Mindy:             "What if they met and they fell in love? What if they met and they fell in love and they had children? It's not even incest. It's me.-cest." At which point I realize I'm speaking out loud. Look up. See the teacher standing in the back of the room looking at me like - you have made it all day without talking about worm sex. What happened? I don't know, but I do know that as I was driving home, I couldn't stop thinking about it. I ended up going home Googling worm sex, and learning a lot. Also, first of all, it isn't true that if you cut a worm in half, that both sections regenerate. Only the section with the brain regenerates. The tail cannot grow a new brain. The brain can grow a new tail. So nobody needs to tweet me and tell me that I'm totally wrong about worm regeneration. However, I can tell you with conviction - don't Google worm sex.

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Mindy:             You are the author of the Alpha Girl Series an eight book series that began in 2013. So tell my listeners a little bit about how to maintain a storyline over that many books.

Aileen:             I think the key to maintaining a storyline over a larger series is all about making sure that the characters are still evolving, still developing. I've also changed up some of the POV for different books. I think that's also helped keep reader interest. Some of the side characters have taken over their own novels and stuff like that, so that's been really key in not only keeping the reader's interest but keeping my own sanity going through through eight books.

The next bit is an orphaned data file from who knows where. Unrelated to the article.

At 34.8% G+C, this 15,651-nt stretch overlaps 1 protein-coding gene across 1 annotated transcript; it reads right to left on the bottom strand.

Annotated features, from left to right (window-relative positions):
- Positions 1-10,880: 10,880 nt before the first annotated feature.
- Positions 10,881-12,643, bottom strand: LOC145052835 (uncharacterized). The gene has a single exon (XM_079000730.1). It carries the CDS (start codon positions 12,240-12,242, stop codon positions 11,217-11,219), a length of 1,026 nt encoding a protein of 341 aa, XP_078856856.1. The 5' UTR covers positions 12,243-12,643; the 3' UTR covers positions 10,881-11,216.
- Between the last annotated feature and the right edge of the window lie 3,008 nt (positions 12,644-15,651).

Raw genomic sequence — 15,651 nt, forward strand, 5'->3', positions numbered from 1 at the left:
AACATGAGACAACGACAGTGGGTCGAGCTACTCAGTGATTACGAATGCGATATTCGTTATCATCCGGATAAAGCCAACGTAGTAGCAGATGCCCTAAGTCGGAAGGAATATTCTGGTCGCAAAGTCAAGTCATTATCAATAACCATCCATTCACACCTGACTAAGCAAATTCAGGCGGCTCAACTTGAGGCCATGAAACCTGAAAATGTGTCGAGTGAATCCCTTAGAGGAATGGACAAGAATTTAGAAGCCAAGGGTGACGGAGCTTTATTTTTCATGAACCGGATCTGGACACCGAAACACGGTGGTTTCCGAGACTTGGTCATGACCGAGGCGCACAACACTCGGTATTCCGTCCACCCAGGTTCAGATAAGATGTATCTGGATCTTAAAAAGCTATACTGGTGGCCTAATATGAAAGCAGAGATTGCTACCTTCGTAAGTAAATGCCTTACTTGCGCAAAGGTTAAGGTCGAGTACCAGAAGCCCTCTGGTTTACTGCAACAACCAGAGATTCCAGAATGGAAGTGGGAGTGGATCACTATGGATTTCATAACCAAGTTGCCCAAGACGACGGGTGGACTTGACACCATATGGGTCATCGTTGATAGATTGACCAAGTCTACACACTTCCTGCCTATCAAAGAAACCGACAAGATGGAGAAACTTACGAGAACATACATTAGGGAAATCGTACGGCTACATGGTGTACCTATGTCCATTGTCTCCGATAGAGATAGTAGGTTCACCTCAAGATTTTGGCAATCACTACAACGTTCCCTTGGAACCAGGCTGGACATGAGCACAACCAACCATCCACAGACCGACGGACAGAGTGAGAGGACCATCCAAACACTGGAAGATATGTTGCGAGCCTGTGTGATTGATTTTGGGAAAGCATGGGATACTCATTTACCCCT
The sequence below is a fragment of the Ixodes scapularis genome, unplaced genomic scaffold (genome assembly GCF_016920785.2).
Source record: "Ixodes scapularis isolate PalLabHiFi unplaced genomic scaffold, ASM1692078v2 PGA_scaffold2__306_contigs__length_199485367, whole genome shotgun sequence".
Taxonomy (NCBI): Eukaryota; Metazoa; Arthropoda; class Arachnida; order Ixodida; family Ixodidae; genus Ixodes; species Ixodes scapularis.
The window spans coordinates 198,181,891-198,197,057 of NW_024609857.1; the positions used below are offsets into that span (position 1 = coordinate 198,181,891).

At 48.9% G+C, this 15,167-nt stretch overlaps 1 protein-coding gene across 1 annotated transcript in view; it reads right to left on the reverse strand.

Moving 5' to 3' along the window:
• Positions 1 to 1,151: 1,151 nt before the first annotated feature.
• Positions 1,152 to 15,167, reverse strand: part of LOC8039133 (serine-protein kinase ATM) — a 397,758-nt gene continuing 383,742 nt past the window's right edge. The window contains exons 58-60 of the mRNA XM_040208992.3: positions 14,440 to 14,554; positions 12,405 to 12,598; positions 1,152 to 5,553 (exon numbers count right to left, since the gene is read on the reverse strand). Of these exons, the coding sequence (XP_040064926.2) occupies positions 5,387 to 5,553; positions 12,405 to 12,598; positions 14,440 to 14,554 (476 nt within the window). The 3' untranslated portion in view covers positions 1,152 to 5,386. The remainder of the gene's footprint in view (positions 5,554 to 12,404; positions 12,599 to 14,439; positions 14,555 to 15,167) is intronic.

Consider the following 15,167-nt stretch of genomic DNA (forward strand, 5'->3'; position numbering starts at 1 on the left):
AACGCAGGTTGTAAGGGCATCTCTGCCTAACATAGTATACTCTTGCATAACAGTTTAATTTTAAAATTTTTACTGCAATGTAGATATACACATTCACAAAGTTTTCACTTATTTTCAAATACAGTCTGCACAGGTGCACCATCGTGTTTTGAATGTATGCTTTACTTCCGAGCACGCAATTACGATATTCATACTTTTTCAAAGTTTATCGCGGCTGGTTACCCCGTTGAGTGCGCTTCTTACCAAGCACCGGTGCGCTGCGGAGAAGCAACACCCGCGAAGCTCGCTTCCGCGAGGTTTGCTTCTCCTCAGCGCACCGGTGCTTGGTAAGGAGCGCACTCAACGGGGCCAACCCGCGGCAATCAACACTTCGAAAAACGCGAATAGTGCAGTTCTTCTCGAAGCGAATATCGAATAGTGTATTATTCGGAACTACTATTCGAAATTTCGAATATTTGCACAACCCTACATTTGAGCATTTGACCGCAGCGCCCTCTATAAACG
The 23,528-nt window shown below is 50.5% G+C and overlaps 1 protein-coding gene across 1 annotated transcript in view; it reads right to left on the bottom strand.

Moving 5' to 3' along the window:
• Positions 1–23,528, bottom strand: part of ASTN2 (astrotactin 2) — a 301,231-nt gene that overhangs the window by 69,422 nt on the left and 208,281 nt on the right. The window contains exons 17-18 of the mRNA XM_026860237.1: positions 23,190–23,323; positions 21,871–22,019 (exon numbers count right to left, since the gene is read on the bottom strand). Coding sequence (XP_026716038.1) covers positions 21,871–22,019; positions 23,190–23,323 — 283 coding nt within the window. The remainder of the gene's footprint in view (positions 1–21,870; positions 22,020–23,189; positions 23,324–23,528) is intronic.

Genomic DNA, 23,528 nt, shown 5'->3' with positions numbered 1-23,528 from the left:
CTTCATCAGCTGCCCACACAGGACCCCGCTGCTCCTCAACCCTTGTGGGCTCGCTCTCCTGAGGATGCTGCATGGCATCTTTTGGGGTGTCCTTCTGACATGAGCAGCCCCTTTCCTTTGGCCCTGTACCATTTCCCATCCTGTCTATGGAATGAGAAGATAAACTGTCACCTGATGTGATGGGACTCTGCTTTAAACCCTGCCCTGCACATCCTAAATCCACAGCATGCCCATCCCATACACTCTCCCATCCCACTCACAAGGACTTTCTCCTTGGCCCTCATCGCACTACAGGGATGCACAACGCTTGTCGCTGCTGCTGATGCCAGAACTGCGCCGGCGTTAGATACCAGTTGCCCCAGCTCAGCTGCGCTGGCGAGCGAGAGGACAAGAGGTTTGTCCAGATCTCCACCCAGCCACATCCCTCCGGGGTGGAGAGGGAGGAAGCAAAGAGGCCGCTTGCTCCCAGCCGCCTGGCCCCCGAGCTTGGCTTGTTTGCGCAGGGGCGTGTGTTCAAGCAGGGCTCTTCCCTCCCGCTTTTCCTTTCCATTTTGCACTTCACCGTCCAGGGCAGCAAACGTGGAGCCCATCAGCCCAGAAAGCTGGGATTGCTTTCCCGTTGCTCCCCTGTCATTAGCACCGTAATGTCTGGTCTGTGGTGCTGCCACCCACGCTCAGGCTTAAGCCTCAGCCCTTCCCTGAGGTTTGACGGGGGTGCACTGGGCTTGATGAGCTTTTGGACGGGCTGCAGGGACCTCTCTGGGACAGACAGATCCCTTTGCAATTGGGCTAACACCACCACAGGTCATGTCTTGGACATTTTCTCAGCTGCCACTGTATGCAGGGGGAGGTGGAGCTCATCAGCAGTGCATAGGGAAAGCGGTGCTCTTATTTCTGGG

Mindy:             I was going to ask you that as a follow up. How do you keep yourself interested through eight books? And I love the idea of changing up the point of view because if you change the point of view, you change the story. If you see something from someone else's perspective, it comes off differently. So have you found that to be your experience then when you're working on a series that lasts for that long?

Aileen:             Yes, I really loved it doing the side characters. I originally did Bruja, that's from Tessa. It's the main character in the first three books. It's all from her point of view, but then I needed a little bit of a break, so Bruja from her cousin's point of view, and that really changed up how I saw the series and how I saw the world. It really expanded the world in a nice way and open up the possibility that then Tessa's best friend could have her own book and now another friend has their own book, Lunar Court Book Eight is, also dual POV, which is not something that I've done with any of the other books, but both characters in it that are going to fall in love and get together were big side characters from the series as a whole. So I was like, okay, they both deserve their own book, but this is actually just one story. So that was really fun for me to do. Some of them are witches, some of them are werewolves, some of them are fae. So kind of getting those different perspectives really keeps it fresh for me, which I think helps keep it fresh for the readers.